The chemical industry is the best leading indicator for the global economy. The slide in operating rates (OR%) around the world during the seasonally strong Q2 period. is a clear warning that global economic growth may be stalling.
This should be a major wake-up call for anyone still hoping that growth may recover to the Boomer-led SuperCycle level. The latest update from the American Chemistry Council’s excellent weekly report makes sober reading:
- The global OR% was just 83.4% in June, down from 83.7% in June 2013
- This was well below the 92% long-term average between 1987-2013
- It was also well below the minimum 88% level seen in the SuperCycle
The chart also confirms last month’s comment from Dow CEO, Andrew Liveris, that “for a couple of years after 2008, we had a head-fake that the growth might have returned, but it didn’t”. OR% temporarily jumped to around 87%, but then fell back again – despite massive continued stimulus by governments and central banks.
The ACC report also highlights that “growth stalled in Q2“. Yet it should be the seasonally strongest quarter of the year:
- Global growth rates fell from 4.8% in March to 3.5% in June
- In the US, the ACC report that “production of basic chemicals fell” in June, despite the shale gas cost advantage
- Latin America collapsed from 1.4% growth in March to a fall of 2.9% in June
- W European growth halved from 3% in March to 1.4% in June, with Germany falling from 4.3% to a negative 0.9%
- Central/Eastern Europe fell from 1.6% in March to a negative 0.1% in June, with Russia falling to a negative 2.9%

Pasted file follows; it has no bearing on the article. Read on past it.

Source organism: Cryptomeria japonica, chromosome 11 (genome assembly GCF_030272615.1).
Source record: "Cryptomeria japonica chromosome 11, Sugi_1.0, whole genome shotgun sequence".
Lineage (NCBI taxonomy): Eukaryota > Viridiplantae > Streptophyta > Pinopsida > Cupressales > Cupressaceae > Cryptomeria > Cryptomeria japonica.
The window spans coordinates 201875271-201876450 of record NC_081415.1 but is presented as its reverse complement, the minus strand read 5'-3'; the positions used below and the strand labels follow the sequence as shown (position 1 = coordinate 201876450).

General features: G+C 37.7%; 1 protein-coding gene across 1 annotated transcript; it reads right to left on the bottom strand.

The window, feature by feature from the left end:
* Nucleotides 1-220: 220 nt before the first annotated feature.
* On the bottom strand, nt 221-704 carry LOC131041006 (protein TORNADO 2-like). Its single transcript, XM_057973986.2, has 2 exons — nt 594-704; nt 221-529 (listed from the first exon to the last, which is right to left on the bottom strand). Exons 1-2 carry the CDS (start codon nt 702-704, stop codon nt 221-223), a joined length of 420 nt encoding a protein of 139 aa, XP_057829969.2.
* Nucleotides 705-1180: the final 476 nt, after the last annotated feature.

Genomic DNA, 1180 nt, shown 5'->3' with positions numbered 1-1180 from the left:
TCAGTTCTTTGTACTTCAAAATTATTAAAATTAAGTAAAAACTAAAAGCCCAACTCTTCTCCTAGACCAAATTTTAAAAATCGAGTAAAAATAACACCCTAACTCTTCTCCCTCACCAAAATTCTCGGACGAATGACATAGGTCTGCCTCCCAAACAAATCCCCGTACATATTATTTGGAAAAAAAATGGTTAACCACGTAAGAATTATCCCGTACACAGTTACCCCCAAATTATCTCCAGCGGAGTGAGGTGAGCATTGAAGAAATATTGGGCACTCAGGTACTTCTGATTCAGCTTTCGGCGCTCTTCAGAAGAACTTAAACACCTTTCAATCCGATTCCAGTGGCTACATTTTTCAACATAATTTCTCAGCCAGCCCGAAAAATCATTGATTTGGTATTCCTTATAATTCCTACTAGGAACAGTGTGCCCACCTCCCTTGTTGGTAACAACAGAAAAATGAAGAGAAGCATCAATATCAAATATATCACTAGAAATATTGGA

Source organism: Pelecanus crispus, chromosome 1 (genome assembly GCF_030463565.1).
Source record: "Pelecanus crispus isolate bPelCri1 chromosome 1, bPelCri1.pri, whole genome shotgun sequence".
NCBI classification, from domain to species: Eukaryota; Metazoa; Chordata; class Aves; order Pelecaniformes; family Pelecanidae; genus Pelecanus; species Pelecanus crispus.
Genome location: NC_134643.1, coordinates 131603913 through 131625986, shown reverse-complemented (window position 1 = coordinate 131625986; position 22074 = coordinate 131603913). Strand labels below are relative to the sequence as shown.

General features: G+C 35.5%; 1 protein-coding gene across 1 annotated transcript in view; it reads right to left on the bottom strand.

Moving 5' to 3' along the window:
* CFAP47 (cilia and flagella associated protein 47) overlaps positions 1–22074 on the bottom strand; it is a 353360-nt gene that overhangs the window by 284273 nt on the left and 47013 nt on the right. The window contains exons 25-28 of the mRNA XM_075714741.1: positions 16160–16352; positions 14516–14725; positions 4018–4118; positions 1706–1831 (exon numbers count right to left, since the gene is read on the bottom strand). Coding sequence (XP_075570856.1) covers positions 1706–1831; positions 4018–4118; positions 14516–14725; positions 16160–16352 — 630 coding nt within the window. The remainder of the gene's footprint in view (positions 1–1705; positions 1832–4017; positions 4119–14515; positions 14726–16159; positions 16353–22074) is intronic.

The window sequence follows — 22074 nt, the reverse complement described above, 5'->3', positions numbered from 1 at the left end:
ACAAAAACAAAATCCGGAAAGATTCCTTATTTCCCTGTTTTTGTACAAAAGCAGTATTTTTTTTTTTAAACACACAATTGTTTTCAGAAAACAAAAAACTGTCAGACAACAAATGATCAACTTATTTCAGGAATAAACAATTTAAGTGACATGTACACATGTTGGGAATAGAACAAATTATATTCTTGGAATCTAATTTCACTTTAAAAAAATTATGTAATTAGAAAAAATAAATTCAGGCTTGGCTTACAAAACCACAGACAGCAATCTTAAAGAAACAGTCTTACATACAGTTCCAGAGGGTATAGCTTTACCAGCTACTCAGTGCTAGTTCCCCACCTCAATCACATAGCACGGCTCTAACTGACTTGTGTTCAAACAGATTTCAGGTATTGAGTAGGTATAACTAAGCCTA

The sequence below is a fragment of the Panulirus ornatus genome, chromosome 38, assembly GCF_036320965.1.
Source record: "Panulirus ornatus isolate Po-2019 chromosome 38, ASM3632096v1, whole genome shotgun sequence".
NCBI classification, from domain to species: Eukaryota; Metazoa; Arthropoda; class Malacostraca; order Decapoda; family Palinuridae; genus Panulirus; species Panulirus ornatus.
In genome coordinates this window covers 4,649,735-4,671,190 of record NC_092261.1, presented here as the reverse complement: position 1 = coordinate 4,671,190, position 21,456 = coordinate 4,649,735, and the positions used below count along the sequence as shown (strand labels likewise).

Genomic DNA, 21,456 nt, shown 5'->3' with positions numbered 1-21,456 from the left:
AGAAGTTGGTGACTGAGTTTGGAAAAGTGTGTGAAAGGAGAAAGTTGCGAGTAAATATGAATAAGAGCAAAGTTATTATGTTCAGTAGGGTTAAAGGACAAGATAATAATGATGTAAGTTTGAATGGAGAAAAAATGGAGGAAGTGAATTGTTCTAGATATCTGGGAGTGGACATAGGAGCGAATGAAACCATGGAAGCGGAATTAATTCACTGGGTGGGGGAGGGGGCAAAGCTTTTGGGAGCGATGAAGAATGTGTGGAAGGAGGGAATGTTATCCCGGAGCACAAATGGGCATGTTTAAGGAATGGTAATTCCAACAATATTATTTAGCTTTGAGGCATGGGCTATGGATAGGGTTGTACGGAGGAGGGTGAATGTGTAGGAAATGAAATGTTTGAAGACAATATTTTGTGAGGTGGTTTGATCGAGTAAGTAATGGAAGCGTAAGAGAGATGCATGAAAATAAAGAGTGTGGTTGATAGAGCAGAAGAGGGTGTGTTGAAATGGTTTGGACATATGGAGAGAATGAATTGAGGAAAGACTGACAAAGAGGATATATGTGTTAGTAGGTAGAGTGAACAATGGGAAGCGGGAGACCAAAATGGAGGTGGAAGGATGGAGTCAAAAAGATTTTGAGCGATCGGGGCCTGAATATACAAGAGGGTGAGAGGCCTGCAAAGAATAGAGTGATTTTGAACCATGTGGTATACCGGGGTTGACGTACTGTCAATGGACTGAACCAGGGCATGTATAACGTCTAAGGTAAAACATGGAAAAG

- Asia-Pacific fell from 8.3% in March to 6.8% in June, with India collapsing from 6.5% to a negative 0.4%
Outside the chemical industry, the data also points in the same direction:
- US GDP growth has been just 2.3% over the past 2.5 years, after inventory build is discounted
- This is less than 1% per year, despite $10tn of stimulus
- China’s steel demand grew just 0.4% in H1 this year, according to the official steel association. Rail freight actually fell 1.4% in June versus June 2013
- This confirms, if confirmation was needed, that China’s reported GDP growth of 7.5% was pure fiction
- As China’s Academy of Social Sciences warns: “The current situation serves as a reminder of how defective and unsustainable our growth model is. There can be no delay in altering the traditional investment- and export-driven model “
The same realisation also seems to be dawning in financial markets, which have only been held aloft by a wave of debt. Now investors will have to wake up to the fact that most of the debt will never be repaid.
Companies need to recognise that we have all been the victims of a collective delusion, and rapidly change course before it is too late:
- They need to abandon their ambitious growth strategies and instead prepare for tough times ahead
- Those in Asia can no longer ignore China’s change of course
- It is becoming an exporter of many products, rather than an importer, in order to maintain employment
- Companies also need to review the $123.5bn of new US shale gas-related projects, as most will prove unprofitable due to lack of demand.
Q3 is the time when budgets and strategies are set for the next few years. So it is not too late for a change of course.
Otherwise, in 5 years’ time, when all this new capacity is online, new managements will scratch their heads and wonder how the industry maintained the collective delusion for so long. But by then, the money will have been spent.
WEEKLY MARKET ROUND-UP
The blog’s weekly round-up of Benchmark price movements since January 2014 is below, with ICIS pricing comments:
Brent crude oil, down 3%
US$: yen, down 2%
Naphtha Europe, down 2%. “Cheap propane stocks are eating away naphtha’s market share in the petrochemical sector”
PTA China, up 1%. Producers offered cost-linked formula to stem losses, but buyers face difficulties in passing down the additional costs to their customers”
Benzene, Europe, up 5%. “Prices reversed course amid limited downstream appetite for further increases in August, which is traditionally a slow month because of summer shutdowns and the holiday period across Europe”
S&P 500 stock market index, up 5%
HDPE US export, up 7%. “Some higher trades were heard, and material remained in tight supply”